Eric Francisco is a journalism graduate of Rutgers University. A lifelong Jersey boy, his origin story is too long to explain, but it involves a Sega Genesis and an internship at NBC. He began writing for Geekscape and is now a staff writer for Inverse, but if you ask him, he’d say he still wants to be a Power Ranger.

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Posted by Dunc

Coming to the comic shops this Wednesday is Doctor Aphra #7, which is also part 3 of The Screaming Citadel crossover. (Thus, Han.) Also arriving are second printings of Darth Maul #1 and #2.
 
 

Posted by Jessica Lachenal

shutterstock_201404399

Here’s a bit of bittersweet news this morning.

Sofia Coppola took home Cannes’ best director award for her film The Beguiled, a remake of a 1971 film with the same name starring Clint Eastwood. The “bitter” part of this news comes with the fact that Coppola is only the second woman to take home the award in Cannes’ 71-year-old history. The last woman to win was Yuliya Solntseva, who won with her film, Chronicle of Flaming Years, which told a story of resistance to the Nazi movement in the Soviet Union.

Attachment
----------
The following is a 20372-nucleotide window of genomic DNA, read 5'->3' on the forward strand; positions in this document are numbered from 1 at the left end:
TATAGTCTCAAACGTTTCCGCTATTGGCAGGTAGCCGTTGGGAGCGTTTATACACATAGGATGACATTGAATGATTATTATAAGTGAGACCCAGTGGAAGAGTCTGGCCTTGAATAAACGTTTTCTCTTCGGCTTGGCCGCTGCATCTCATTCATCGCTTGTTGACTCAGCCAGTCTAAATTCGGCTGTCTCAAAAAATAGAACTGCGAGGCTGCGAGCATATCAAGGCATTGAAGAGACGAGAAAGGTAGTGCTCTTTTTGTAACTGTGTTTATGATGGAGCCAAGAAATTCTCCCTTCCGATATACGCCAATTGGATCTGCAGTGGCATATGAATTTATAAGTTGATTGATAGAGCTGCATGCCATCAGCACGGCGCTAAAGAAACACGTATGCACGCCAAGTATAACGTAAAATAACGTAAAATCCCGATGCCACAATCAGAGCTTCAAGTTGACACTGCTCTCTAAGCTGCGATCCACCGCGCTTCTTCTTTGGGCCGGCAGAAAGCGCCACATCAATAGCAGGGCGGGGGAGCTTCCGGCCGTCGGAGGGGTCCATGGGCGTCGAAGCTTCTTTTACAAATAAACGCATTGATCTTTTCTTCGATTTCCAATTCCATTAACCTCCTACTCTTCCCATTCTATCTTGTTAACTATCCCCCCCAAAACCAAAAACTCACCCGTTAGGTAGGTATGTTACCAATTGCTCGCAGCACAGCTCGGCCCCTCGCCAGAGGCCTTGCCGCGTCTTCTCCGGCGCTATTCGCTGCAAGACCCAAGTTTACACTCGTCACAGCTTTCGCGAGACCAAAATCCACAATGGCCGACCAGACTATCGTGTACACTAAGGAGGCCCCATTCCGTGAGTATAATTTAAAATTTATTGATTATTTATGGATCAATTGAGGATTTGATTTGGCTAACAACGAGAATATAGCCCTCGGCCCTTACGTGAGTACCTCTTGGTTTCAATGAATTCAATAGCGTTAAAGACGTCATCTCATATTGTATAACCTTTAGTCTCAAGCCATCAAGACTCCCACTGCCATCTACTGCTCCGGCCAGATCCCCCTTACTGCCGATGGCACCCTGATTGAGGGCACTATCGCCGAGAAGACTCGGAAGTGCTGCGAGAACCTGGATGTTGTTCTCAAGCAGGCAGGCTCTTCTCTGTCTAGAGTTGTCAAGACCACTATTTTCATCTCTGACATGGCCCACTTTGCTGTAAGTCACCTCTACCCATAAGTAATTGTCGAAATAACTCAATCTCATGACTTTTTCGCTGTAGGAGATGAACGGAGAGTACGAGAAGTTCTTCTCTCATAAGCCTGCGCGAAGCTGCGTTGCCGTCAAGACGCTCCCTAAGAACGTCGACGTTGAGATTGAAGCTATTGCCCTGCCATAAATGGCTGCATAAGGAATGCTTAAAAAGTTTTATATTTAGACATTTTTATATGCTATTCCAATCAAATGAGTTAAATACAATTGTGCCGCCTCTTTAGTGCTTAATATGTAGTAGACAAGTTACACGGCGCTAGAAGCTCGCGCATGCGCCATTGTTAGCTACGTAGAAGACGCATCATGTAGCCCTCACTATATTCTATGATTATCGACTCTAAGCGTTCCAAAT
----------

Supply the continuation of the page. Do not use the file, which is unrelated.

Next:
If you haven’t heard of Coppola’s film, here’s a brief rundown. Nicole Kidman plays headmistress to a school of girls in Virginia in 1864. When a wounded Union Army soldier stumbles into their home, the dynamics of life in the boarding school change drastically. IndieWire says the film is a “feminist adaptation” of the earlier Eastwood-led film, and if Coppola’s other work is anything to go by, then this one is definitely one to watch out for.

Also according to IndieWire, Coppola mentioned Jane Campion in her acceptance speech, another director who is still the only woman to win the festival’s highest honor, the Palme d’Or, with her work on The Piano.

Anyway, I’m pretty glad that Coppola won, and I’m hoping that by doing so, the door opens for more women to roll on through. Frankly, I’m looking forward to the day that a woman of color takes home best director—or better yet, the Palme d’Or.

(via The Verge, image: Shutterstock/Ilona Ignatova)

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The Mary Sue has a strict comment policy that forbids, but is not limited to, personal insults toward anyone, hate speech, and trolling.—

 
 

Posted by Teresa Jusino

Supergirl S2, Ep 14 - 17

One of the best things to come out of Season 2 of The CW’s Supergirl is the relationship between Alex Danvers and Maggie Sawyer (lovingly dubbed “Sanvers” by fans) after Alex’s beautifully-crafted coming-out story. The season ended with a marriage proposal … without a definite answer. Now, we have word that while Floriana Lima, the actress who plays Maggie, will be returning to Supergirl next season, her involvement will be limited and she won’t be a series regular.